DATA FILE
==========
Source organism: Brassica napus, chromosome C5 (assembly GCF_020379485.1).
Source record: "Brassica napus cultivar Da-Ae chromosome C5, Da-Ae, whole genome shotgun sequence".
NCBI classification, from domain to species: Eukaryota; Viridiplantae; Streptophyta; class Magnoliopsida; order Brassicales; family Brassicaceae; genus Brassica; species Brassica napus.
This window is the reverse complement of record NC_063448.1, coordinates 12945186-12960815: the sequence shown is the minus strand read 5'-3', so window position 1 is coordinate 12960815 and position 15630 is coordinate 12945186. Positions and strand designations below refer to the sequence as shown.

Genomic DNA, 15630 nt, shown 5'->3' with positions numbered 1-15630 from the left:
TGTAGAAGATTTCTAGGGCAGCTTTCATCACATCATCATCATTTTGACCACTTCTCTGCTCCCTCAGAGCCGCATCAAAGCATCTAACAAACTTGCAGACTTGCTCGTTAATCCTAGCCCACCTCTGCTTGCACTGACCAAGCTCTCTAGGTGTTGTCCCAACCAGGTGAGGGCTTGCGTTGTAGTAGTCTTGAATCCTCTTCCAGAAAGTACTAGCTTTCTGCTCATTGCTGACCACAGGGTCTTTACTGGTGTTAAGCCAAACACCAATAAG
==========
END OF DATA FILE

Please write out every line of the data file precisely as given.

Source organism: Brassica napus, chromosome C5 (assembly GCF_020379485.1).
Source record: "Brassica napus cultivar Da-Ae chromosome C5, Da-Ae, whole genome shotgun sequence".
NCBI classification, from domain to species: Eukaryota; Viridiplantae; Streptophyta; class Magnoliopsida; order Brassicales; family Brassicaceae; genus Brassica; species Brassica napus.
This window is the reverse complement of record NC_063448.1, coordinates 12945186-12960815: the sequence shown is the minus strand read 5'-3', so window position 1 is coordinate 12960815 and position 15630 is coordinate 12945186. Positions and strand designations below refer to the sequence as shown.

Genomic DNA, 15630 nt, shown 5'->3' with positions numbered 1-15630 from the left:
TGTAGAAGATTTCTAGGGCAGCTTTCATCACATCATCATCATTTTGACCACTTCTCTGCTCCCTCAGAGCCGCATCAAAGCATCTAACAAACTTGCAGACTTGCTCGTTAATCCTAGCCCACCTCTGCTTGCACTGACCAAGCTCTCTAGGTGTTGTCCCAACCAGGTGAGGGCTTGCGTTGTAGTAGTCTTGAATCCTCTTCCAGAAAGTACTAGCTTTCTGCTCATTGCTGACCACAGGGTCTTTACTGGTGTTAAGCCAAACACCAATAAG